Yield is commonly used to refer to return in the fixed-income world; that is, investors want stock with high returns and bonds with high yield. Yield to maturity is a comparison measure for the annual return on a particular bond if held to maturity. The number of years to maturity is a given.
Review the formula to calculate the price of a bond. A bond equals the present value of its cash flows in the future. The formula is P = c(1 + r)^1 + c(1 + r)^2 + . . . + c(1 + r)^Y + B(1 + r)^Y, where P = current price of the bond, c = coupon payment, B = par value, and r = required rate of return on the investment. All of these variables can be found by looking up the ticker symbol (CUSIP) for the bond. Yahoo! Finance has a comprehensive database of bond pricing information.
Define your variables. For this example, let's say you own a bond that matures in 4 years, with a par value of $1000, current price of $950, and a coupon rate of 7 percent. You want to know the yield to maturity (YTM) on the bond. You can find this information by looking up the data for the bond you are interested in. The information will be listed under the same variables listed here. For instance, if you do a search for IBM bonds on Yahoo! Finance you will be given the price, coupon percentage, maturity, YTM percentage, current yield, rating, and call status.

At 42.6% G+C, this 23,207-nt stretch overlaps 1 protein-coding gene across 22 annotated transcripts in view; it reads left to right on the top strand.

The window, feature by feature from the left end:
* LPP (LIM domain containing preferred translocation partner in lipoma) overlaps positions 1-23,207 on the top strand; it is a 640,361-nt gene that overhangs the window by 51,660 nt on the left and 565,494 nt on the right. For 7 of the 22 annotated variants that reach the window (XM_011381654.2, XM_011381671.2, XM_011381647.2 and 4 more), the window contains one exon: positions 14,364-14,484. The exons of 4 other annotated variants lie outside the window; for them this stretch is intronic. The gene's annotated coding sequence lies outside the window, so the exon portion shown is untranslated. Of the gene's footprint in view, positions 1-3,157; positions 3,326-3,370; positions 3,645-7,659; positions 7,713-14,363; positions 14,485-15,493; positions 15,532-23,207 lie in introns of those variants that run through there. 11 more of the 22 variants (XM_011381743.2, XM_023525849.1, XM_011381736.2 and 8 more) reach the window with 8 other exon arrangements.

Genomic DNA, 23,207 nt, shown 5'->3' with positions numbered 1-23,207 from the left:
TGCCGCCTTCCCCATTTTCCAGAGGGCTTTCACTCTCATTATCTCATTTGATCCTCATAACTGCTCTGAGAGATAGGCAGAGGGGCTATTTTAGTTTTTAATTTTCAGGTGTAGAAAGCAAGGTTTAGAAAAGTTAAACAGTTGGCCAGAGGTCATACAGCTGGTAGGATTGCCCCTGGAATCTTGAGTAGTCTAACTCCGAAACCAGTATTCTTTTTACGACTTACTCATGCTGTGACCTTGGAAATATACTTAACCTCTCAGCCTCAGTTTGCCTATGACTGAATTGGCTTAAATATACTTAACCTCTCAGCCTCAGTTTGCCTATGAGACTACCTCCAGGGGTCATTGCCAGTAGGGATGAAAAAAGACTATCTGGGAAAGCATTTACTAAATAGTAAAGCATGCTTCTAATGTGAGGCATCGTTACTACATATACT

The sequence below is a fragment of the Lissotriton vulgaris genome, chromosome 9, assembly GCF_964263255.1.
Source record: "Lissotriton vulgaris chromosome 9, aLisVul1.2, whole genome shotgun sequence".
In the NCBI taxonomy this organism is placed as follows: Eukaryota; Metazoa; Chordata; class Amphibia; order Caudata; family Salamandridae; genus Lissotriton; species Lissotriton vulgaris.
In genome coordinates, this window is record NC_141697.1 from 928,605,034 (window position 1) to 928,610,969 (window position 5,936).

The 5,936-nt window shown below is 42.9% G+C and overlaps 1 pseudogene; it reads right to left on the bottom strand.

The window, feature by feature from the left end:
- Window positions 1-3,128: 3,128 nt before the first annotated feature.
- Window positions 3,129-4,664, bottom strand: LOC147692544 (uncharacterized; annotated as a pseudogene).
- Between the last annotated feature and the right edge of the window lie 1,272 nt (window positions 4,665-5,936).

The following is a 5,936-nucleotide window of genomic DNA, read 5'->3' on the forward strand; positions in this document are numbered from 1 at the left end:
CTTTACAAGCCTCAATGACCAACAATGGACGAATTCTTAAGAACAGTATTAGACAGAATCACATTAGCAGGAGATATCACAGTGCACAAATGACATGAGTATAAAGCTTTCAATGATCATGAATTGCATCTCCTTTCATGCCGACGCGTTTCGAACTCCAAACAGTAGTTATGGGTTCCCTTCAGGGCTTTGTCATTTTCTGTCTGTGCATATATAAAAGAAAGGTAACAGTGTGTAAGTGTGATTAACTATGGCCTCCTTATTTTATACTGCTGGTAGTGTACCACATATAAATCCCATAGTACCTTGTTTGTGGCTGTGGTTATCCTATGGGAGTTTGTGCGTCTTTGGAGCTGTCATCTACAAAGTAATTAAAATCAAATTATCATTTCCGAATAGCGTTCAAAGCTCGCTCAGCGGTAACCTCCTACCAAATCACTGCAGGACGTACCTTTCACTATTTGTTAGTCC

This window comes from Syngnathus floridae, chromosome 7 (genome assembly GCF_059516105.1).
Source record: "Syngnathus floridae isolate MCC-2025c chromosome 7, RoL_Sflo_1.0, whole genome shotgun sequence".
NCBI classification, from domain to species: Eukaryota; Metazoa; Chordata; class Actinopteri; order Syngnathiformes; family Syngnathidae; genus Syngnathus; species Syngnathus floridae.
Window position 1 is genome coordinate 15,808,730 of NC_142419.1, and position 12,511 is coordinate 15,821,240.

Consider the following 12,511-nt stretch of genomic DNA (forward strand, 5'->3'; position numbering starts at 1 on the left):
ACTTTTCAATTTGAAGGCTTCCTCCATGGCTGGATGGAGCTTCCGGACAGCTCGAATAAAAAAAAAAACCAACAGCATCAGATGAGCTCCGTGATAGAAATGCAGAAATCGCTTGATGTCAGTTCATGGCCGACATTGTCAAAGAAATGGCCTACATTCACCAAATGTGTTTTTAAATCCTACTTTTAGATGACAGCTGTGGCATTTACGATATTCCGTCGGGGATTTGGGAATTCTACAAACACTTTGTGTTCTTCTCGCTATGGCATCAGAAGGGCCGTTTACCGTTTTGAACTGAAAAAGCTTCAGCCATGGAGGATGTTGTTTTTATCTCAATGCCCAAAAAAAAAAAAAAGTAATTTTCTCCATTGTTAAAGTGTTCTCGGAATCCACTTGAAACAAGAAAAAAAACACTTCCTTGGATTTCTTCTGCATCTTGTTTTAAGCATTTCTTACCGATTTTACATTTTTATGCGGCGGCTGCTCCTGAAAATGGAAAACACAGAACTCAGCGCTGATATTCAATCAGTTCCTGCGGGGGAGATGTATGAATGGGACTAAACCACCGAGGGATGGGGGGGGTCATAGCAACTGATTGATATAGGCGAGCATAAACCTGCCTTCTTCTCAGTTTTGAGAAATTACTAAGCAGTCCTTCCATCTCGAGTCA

Calculate the coupon payment. The coupon value is calculated by multiplying the par value by the coupon rate. In our example, $70 is the coupon payment which is calculated by multiplying .07 by the par value ($1000 * .07 = $70).
Calculate the YTM and years until maturity. Based on our example, the equation is 70(1 + r)^1 + 70(1 + r)^2 + 70(1 + r)^3 + 70(1 + r)^4 + 1000(1 + r)^4 = 950, so you can solve for r. The answer is 4.25 percent, assuming payments are made on a bi-annual basis for 4 years. While you can solve this through trial and error, the best way to solve YTM calculations is by using a YTM calculator. Input the variables as they are defined here. See Resources for an example.
Interpret the results. A bond paying two coupon payments per year at a 7 percent rate of interest and a market value of $950 with a 4-year maturity has a yield to maturity of 4.25 percent.
Note: Years to maturity is a given, as companies have set offerings with maturity dates; that is, there is no flexibility outside of what's currently offered. However, you might still want to calculate under different scenarios. This is the beauty of the calculator.